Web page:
Hi there and welcome to the first installment of Fanboy Action Theater! In the months to come, we’ll examine superhero movies young and old, great and not-so-great. Be warned though, spoilers may abound. Read on at your own risk! For our first movie review, we’ll check out Ghost Rider, the latest movie to feature a Marvel character.

Plot:

The plot is rather straightforward, which all comic book movies should adhere to. We start off by learning that the Devil (Mephistopheles, played by Peter Fonda) empowers a damned soul to become his bounty hunter, the Ghost Rider. The Devil sends the cowboy Ghost Rider to collect a contract that contains a thousand souls. The cowboy Ghost Rider, after retrieving the contract, realizes that the contract would give the Devil too much power and so he outruns the Devil himself and disappears. Flash forward to the late 1970s or early 80s. Johnny Blaze (played by Nicholas Cage) grows up as a motorcycle daredevil following in his father’s footsteps. As a teen, Johnny makes a deal with Mephistopheles to cure his father of cancer. The Devil does so, but betrays Johnny by having his father die during a dangerous stunt then informs Johnny that his soul is now damned. Heartbroken, Johnny leaves behind his girlfriend, Roxanne (played by Eva Menes). Flash forward again to the present day. Johnny Blaze is now a world-famous daredevil whose every stunt is more dangerous than the last. At one show, Johnny runs into Roxanne, who is now a reporter. Johnny decides to reconnect with her and maybe leave his demons behind. However………..

Mephistopheles’ son, Black heart, comes to Earth to find the missing contract and claim his father’s position. Traveling with him are three other demons who hope to share in Black heart’s future power. Mephistopheles then reappears to Johnny and tells him that he’ll free his soul if Johnny can stop Black heart and recover the contract. Mephistopheles then forces Johnny to transform into the Ghost Rider to begin his hunt. The remainder of the film follows Johnny’s battles with Black heart and his crew. Along the way, Johnny comes across and is helped by the Caretaker (played by Sam Elliot), a cemetery caretaker who is actually the cowboy Ghost Rider. The ending leaves room for a sequel which is now currently being planned.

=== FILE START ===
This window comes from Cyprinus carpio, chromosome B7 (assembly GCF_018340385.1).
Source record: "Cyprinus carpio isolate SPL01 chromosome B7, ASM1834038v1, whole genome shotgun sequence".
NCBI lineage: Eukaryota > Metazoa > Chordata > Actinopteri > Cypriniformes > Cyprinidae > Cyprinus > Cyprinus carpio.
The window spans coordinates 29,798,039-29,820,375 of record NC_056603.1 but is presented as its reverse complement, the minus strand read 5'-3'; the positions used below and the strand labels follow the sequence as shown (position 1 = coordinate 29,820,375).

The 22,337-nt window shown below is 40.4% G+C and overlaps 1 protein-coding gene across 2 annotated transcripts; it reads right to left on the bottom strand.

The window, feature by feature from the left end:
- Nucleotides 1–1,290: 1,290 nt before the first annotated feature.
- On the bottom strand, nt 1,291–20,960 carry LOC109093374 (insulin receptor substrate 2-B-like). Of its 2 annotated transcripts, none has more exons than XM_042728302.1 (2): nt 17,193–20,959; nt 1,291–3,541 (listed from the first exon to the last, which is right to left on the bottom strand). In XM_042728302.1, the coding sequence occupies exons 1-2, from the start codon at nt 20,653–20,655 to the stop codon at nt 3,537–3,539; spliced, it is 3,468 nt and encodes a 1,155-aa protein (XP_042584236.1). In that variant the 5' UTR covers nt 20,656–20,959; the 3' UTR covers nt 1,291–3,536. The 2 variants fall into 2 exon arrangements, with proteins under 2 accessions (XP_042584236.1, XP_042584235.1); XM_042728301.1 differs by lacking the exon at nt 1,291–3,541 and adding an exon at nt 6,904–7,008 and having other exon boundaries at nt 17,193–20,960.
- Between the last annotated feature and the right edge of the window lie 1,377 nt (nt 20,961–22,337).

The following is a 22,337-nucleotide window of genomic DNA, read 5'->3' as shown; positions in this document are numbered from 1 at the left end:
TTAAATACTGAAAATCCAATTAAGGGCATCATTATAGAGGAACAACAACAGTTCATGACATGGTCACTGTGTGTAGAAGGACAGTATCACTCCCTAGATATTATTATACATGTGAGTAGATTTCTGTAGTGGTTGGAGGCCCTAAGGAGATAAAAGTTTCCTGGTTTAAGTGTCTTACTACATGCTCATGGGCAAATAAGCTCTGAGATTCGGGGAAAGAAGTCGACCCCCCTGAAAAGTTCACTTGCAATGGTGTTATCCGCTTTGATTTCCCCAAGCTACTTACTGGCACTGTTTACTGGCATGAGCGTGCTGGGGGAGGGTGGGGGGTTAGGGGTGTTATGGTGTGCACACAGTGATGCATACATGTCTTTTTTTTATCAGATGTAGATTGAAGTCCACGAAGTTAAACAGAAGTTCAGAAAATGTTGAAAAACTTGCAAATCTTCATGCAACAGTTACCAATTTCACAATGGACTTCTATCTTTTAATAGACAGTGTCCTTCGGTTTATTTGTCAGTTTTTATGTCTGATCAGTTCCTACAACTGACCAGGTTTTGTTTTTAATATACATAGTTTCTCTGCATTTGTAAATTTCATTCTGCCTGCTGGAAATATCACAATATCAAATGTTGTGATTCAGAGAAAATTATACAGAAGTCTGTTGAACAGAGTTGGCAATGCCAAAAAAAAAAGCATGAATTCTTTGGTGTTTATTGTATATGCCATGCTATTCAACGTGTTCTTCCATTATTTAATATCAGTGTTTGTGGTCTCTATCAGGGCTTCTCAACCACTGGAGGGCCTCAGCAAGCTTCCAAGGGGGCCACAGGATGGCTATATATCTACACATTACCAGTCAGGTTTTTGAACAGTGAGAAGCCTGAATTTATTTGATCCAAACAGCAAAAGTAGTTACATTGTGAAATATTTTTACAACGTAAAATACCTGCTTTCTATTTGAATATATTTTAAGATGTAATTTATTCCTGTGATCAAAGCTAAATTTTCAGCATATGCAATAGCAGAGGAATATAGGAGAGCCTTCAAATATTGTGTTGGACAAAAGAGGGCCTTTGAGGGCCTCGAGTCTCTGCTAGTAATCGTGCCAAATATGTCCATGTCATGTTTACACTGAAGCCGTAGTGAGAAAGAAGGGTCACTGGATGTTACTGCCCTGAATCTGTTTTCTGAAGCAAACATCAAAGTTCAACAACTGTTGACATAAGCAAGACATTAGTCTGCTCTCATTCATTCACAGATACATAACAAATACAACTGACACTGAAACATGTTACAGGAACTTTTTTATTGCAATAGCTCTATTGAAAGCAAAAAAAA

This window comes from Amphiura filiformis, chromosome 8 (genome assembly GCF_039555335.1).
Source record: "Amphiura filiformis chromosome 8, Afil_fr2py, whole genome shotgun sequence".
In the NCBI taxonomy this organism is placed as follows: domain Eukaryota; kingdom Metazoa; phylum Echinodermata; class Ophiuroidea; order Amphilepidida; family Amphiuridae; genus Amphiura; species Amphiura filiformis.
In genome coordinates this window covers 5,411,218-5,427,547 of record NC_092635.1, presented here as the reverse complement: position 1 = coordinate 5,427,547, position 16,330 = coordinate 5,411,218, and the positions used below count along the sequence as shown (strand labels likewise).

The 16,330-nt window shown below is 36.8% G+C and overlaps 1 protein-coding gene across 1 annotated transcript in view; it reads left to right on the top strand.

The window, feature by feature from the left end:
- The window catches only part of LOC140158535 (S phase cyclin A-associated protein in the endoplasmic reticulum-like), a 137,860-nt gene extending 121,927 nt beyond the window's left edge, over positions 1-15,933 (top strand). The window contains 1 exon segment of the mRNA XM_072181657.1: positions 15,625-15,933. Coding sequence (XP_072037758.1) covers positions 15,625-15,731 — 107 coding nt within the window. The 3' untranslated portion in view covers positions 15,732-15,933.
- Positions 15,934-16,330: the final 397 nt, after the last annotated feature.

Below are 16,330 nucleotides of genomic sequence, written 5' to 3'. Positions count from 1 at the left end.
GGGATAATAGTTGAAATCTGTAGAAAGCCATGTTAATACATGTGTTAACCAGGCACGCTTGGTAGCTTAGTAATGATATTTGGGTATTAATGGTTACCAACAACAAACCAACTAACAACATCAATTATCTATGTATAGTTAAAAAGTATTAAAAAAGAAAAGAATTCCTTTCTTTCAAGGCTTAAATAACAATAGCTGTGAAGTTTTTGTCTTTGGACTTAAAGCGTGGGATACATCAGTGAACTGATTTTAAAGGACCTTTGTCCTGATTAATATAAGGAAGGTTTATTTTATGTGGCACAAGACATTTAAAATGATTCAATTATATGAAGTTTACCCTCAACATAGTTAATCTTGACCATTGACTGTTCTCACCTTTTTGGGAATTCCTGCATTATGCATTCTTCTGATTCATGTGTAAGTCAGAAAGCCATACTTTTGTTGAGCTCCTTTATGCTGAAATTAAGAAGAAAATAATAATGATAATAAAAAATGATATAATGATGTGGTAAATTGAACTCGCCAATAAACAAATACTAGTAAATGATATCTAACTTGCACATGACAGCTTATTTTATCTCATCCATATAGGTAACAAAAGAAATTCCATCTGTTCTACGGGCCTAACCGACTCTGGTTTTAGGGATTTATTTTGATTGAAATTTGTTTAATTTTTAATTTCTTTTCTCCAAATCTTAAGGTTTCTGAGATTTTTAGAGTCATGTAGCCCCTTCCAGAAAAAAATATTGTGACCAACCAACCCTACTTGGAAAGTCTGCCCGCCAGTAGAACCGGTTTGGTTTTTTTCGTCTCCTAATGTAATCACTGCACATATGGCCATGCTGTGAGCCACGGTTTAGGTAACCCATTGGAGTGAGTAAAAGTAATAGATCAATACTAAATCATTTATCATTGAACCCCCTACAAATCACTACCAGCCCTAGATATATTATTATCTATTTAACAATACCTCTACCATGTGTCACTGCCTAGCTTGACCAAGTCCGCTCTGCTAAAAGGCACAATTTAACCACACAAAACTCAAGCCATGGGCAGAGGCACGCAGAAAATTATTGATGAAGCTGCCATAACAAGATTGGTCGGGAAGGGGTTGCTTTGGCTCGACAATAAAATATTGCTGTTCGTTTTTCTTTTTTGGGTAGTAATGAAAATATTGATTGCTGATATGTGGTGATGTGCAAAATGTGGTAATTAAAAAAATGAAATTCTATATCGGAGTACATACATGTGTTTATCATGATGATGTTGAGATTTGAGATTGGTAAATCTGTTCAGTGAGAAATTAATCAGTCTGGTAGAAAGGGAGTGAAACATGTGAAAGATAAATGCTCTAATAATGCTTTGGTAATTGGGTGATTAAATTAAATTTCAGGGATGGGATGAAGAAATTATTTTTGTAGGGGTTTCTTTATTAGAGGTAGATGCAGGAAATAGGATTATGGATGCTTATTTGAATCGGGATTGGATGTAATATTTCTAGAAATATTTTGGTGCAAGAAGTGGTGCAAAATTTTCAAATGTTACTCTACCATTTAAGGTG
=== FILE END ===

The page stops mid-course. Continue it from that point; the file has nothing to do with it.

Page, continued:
Review:

Ghost Rider is a pretty good movie. It starts off a little slow, taking about 30 minutes until the pace begins to pick up. As in all superhero movies, the special effects can make or break the movie. Happily, the effects in Ghost Rider are really good, especially Ghost Rider himself and his bike after they both transform. The scenes where a fiery Ghost Rider rides his motorcycle throughout the city are impressive, especially the scene where he drives straight up a skyscraper. The first time that Johnny Blaze transforms into Ghost Rider is pretty awesome, with his skeletal noggin all aflame. My favorite transformation was when Blaze transformed in a holding cell and, as Ghost Rider, burned his way out of the police station. The three or four fight scenes are well done and there’s enough action to make the average fanboy happy (unlike the Hulk! Curse you ‘Angst’ Lee!). Blackheart and his cronies are popcorn villains, but are decently done. I just wish that they were more sinister and less ‘pretty boy’.

The cast, overall, do a fine job. Nicholas Cage is great as always, playing Blaze with a big dose of being worn out and lonely. Eva Mendes primarily serves as eye-candy, and she does her job adequately. I think her cleavage should have gotten billing as well in the cast list. 🙂 Peter Fonda does a good job as Mephistopheles. Donal Logue (playing Blaze’s best friend, Mack) is superb. However, the man who steals every scene he’s in is Sam Elliot. That man oozes cool like nobody else (see his performance in We Were Soldiers). He was the perfect choice to play the cowboy Ghost Rider. The absolute best scene in the movie is when the two Ghost Riders (the modern day one on his motorcycle and the western one riding his blazing, skeletal horse) are riding cross-country to face Blackheart. As they ride across the desert, Ghost Riders in the Sky is playing in the background. That scene alone is worth the price of admission, but not the cost of my six dollar nachos and four-fifty giant coke.

Overall, Ghost Rider delivers what every comic-book movie should: action, decent plot, good effects, and more action! Check it out when you get a chance. My grade for Ghost Rider…….B+.

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